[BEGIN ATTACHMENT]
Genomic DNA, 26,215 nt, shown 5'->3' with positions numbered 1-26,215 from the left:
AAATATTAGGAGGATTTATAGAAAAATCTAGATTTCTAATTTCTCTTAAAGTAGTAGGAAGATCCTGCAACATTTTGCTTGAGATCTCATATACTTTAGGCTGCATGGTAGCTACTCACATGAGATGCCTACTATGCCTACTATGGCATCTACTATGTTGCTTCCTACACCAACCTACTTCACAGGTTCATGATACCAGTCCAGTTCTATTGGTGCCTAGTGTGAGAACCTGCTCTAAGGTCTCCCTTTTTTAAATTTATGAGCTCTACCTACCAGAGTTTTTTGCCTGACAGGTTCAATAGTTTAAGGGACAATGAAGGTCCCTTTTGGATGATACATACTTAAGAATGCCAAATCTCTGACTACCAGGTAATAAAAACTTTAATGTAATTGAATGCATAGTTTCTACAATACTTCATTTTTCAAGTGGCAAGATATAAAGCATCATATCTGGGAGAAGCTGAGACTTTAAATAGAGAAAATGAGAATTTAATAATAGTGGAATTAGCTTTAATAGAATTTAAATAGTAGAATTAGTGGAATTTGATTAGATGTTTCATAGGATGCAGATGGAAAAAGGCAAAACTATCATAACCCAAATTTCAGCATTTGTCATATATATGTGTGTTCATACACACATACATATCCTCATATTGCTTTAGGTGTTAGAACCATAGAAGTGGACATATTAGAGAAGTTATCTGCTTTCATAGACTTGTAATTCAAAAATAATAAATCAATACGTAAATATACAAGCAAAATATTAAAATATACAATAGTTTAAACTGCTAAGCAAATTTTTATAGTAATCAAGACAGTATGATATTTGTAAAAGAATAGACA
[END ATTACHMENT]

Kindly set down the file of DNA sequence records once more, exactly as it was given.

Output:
Genomic DNA, 26,215 nt, shown 5'->3' with positions numbered 1-26,215 from the left:
AAATATTAGGAGGATTTATAGAAAAATCTAGATTTCTAATTTCTCTTAAAGTAGTAGGAAGATCCTGCAACATTTTGCTTGAGATCTCATATACTTTAGGCTGCATGGTAGCTACTCACATGAGATGCCTACTATGCCTACTATGGCATCTACTATGTTGCTTCCTACACCAACCTACTTCACAGGTTCATGATACCAGTCCAGTTCTATTGGTGCCTAGTGTGAGAACCTGCTCTAAGGTCTCCCTTTTTTAAATTTATGAGCTCTACCTACCAGAGTTTTTTGCCTGACAGGTTCAATAGTTTAAGGGACAATGAAGGTCCCTTTTGGATGATACATACTTAAGAATGCCAAATCTCTGACTACCAGGTAATAAAAACTTTAATGTAATTGAATGCATAGTTTCTACAATACTTCATTTTTCAAGTGGCAAGATATAAAGCATCATATCTGGGAGAAGCTGAGACTTTAAATAGAGAAAATGAGAATTTAATAATAGTGGAATTAGCTTTAATAGAATTTAAATAGTAGAATTAGTGGAATTTGATTAGATGTTTCATAGGATGCAGATGGAAAAAGGCAAAACTATCATAACCCAAATTTCAGCATTTGTCATATATATGTGTGTTCATACACACATACATATCCTCATATTGCTTTAGGTGTTAGAACCATAGAAGTGGACATATTAGAGAAGTTATCTGCTTTCATAGACTTGTAATTCAAAAATAATAAATCAATACGTAAATATACAAGCAAAATATTAAAATATACAATAGTTTAAACTGCTAAGCAAATTTTTATAGTAATCAAGACAGTATGATATTTGTAAAAGAATAGACA